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Spotlight: The Battle of Kasserine Pass

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This week, we’re returning to the North African deserts, climbing into the high passes of the Atlas Mountains to witness the US Army’s baptism of fire at Kasserine.

Spotlight: The Battle of Kasserine Pass banner

Following the success of the American, British and Free French landings in Morocco and Algeria as part of Operation Torch, the Allied armies concentrated their forces and struck eastwards into the Tunisian portion of the Atlas Mountains.

In the Libyan desert, the 8th Army under Montgomery had finally broken through the Axis lines during the 2nd Battle of El Alamein and were charging towards Rommel’s supply bases in Tripoli.

Having foreseen this unfortunate development, Rommel had already begun switching his supply lines to Tunisia and was amassing significant numbers of German and Italian troops to defend the mountainous country in the west of the country.

The Road to Kasserine

Desperate to stop Rommel from establishing his new supply base in Tunis, the Allies made a frantic dash across the desert. Poor logistical support meant that they could only bring a single division-sized force to bear against battle-hardened Axis troops with local air superiority and vastly superior armoured support.

During the ensuing battles, the Allied forces encountered significant Axis resistance – often attacking uphill into the teeth of well-sited anti-tank guns and machine gun emplacements. In one attack at Jefna, the leading British battalion took 149 casualties in a matter of hours.

A tank of the US Army 1st Armoured Division advances on Kasserine.

A tank of the US Army 1st Armoured Division advances on Kasserine.

Despite horrendous losses, the Allies would drive the Axis forces back to within 20 miles of Tunisia, but several aggressive counter-attacks stalled the advance and a bitter stalemate ensued.

To the north at Faid and Sidi Bou Zaid, American forces fell foul of Rommel’s veteran tank formations, where the inexperienced American forces found themselves outmatched by the German armour crews. There were some instances of German tanks crushing American troops under their tracks as they over-ran hastily dug shell-scrapes.

The Kasserine Pass

On the other side of the Atlas Mountains in Algeria, the bulk of the US Army’s II Corps was massing, preparing yet another assault on the Axis positions in Tunisia. Rommel’s plan, audacious as ever, was to attack down the Kasserine Pass and smash the American forces, negating the threat to the coastal corridor between Mareth and Tunis and threatening the Allies southern flank.

A combined American and British force held the pass, spread out across the high ground and the valley floor. Despite a profusion of artillery and anti-tank guns and a screen of minefields and anti-tank defences hastily constructed by combat engineers, the Allies were unprepared for the Afrika Korps’ armoured assault.

Rommel addresses his troops riding in a captured US M3 half-track.

Rommel addresses his troops riding in a captured US M3 half-track.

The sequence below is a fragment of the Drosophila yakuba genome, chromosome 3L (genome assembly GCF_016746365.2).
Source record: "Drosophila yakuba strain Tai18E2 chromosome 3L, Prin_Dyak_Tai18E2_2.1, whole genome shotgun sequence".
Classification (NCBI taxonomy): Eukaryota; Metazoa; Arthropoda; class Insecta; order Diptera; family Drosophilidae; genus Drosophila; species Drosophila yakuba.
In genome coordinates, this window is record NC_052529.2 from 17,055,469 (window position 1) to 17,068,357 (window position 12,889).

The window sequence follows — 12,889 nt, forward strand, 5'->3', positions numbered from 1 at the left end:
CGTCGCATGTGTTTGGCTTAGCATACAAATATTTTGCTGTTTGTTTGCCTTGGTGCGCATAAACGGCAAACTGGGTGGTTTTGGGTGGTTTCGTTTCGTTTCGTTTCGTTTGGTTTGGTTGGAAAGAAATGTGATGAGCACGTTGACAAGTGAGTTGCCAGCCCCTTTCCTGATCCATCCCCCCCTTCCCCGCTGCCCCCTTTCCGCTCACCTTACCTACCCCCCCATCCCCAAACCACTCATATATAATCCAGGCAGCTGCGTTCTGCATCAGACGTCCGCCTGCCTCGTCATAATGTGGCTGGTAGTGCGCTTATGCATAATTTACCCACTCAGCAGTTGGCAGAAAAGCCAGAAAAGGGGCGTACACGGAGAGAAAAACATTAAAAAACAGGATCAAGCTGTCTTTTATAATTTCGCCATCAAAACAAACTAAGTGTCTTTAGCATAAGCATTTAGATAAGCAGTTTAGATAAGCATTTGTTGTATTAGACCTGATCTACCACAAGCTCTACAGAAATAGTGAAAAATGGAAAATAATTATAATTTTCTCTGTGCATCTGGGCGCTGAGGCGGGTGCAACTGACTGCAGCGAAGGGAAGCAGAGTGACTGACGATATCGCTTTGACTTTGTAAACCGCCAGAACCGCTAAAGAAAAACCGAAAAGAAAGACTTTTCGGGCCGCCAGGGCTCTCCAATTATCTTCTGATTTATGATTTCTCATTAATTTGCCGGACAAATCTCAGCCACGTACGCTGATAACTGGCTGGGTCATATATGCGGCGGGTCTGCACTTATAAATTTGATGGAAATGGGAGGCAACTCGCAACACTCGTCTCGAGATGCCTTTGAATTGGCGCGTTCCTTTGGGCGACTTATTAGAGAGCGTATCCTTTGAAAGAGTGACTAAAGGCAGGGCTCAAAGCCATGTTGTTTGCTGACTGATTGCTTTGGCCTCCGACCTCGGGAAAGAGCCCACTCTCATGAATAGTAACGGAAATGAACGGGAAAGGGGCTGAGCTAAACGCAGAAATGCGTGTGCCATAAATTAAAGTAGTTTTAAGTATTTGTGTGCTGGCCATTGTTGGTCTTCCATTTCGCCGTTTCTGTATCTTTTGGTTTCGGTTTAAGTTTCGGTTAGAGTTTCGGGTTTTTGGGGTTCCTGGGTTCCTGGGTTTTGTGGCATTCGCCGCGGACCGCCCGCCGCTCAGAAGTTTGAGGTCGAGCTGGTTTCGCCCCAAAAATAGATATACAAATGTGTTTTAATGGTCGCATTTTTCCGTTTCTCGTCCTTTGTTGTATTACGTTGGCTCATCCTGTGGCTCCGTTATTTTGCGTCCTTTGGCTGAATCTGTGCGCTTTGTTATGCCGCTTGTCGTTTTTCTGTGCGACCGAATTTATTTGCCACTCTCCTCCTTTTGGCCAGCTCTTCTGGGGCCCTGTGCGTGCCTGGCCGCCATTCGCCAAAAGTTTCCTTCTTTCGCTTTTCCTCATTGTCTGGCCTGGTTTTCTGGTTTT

Spearheaded by the tanks of 10th Panzer and the Italian Centauro division, the Axis smashed the blocking force in the mouth of the pass, skilfully using their mechanised infantry to outflank and destroy the defenders in detail.

The Allied forces made sure the Germans and Italians paid dearly for every inch of ground taken, fighting a series of costly delaying actions that sapped morale and material. Eventually, the Allies were able to consolidate their artillery and anti-tank guns, and the Axis attack ran out of steam, eventually retiring under cover of darkness.

The Battle of Kasserine in Bolt Action

This desperate battle between the untested US army and the battle-hardened Afrika Korps is one of the climactic moments of the Desert War.

US players must mitigate the effects of poor morale and make the best use of their extensive support options, while German and Italian players must use their aggression and experience to outmanoeuvre the allies.

Grab the Duel in the Sun supplement for an in-depth scenario and guidelines to assembling your forces for this iconic engagement.

This scenario will test your tactical thinking, with special terrain, emplacements and minefields giving the defender an edge that can only be addressed by courage and firepower.

The Allied player should use his deployable defences to create kill zones, funnelling the Axis forces into areas commanded by his machine guns and artillery. As the Axis objective is to breach the defensive line, keeping their mobility down will only help.

Axis players should try and cram as many fast-moving recon units and mechanised/motorised infantry units into their list. Being able to charge up the table before the artillery can zero in will make the difference between victory and defeat.

Join the Fight!

If you’re looking to start a US Army and join the war in the desert, we’ve reissued our US Army starter set with the fantastic new plastic infantry sprues – there’s no better time to join the fight.

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Tom Mecredy
Tom spends most of his time buying books and painting miniatures. He enjoys putting animals on the bases of his miniatures and half-finishing side projects. Some say that he lives in a tower on top of some windswept northern hill with his wife and cow-patterned cat, Spaghetti.